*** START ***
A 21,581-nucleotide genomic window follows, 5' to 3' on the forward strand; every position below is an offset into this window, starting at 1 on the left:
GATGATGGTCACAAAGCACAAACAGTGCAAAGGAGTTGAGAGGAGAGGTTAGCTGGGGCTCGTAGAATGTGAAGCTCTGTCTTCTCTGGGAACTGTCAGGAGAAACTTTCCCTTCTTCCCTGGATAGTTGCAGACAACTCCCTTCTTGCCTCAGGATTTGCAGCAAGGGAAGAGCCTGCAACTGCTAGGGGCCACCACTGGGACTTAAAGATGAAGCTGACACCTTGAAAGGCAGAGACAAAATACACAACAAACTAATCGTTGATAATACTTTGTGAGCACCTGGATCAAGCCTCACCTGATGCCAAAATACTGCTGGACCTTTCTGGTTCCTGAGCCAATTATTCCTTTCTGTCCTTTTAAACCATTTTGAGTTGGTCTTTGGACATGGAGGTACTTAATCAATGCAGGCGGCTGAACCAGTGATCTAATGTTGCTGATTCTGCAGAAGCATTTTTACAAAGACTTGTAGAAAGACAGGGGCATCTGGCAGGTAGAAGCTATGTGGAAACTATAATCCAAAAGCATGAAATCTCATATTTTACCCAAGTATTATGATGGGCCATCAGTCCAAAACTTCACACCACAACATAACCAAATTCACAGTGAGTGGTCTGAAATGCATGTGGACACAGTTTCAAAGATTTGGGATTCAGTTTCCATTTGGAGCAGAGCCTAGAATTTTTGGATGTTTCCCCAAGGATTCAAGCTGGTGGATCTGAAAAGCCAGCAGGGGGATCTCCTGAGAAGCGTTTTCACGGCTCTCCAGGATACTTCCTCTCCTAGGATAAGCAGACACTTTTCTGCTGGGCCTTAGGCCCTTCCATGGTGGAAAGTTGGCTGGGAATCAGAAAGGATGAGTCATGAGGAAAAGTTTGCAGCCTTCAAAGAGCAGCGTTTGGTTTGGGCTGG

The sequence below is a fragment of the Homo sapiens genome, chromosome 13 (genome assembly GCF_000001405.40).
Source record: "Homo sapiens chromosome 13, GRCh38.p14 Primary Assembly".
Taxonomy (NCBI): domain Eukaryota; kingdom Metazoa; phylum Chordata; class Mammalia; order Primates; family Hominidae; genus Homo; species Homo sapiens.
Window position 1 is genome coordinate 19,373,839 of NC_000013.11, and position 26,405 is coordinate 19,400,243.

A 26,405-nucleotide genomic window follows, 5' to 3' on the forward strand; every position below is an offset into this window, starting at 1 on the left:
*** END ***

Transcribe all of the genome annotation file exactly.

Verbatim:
A 21,581-nucleotide genomic window follows, 5' to 3' on the forward strand; every position below is an offset into this window, starting at 1 on the left:
GATGATGGTCACAAAGCACAAACAGTGCAAAGGAGTTGAGAGGAGAGGTTAGCTGGGGCTCGTAGAATGTGAAGCTCTGTCTTCTCTGGGAACTGTCAGGAGAAACTTTCCCTTCTTCCCTGGATAGTTGCAGACAACTCCCTTCTTGCCTCAGGATTTGCAGCAAGGGAAGAGCCTGCAACTGCTAGGGGCCACCACTGGGACTTAAAGATGAAGCTGACACCTTGAAAGGCAGAGACAAAATACACAACAAACTAATCGTTGATAATACTTTGTGAGCACCTGGATCAAGCCTCACCTGATGCCAAAATACTGCTGGACCTTTCTGGTTCCTGAGCCAATTATTCCTTTCTGTCCTTTTAAACCATTTTGAGTTGGTCTTTGGACATGGAGGTACTTAATCAATGCAGGCGGCTGAACCAGTGATCTAATGTTGCTGATTCTGCAGAAGCATTTTTACAAAGACTTGTAGAAAGACAGGGGCATCTGGCAGGTAGAAGCTATGTGGAAACTATAATCCAAAAGCATGAAATCTCATATTTTACCCAAGTATTATGATGGGCCATCAGTCCAAAACTTCACACCACAACATAACCAAATTCACAGTGAGTGGTCTGAAATGCATGTGGACACAGTTTCAAAGATTTGGGATTCAGTTTCCATTTGGAGCAGAGCCTAGAATTTTTGGATGTTTCCCCAAGGATTCAAGCTGGTGGATCTGAAAAGCCAGCAGGGGGATCTCCTGAGAAGCGTTTTCACGGCTCTCCAGGATACTTCCTCTCCTAGGATAAGCAGACACTTTTCTGCTGGGCCTTAGGCCCTTCCATGGTGGAAAGTTGGCTGGGAATCAGAAAGGATGAGTCATGAGGAAAAGTTTGCAGCCTTCAAAGAGCAGCGTTTGGTTTGGGCTGG

The sequence below is a fragment of the Homo sapiens genome, chromosome 13 (genome assembly GCF_000001405.40).
Source record: "Homo sapiens chromosome 13, GRCh38.p14 Primary Assembly".
Taxonomy (NCBI): domain Eukaryota; kingdom Metazoa; phylum Chordata; class Mammalia; order Primates; family Hominidae; genus Homo; species Homo sapiens.
Window position 1 is genome coordinate 19,373,839 of NC_000013.11, and position 26,405 is coordinate 19,400,243.

A 26,405-nucleotide genomic window follows, 5' to 3' on the forward strand; every position below is an offset into this window, starting at 1 on the left: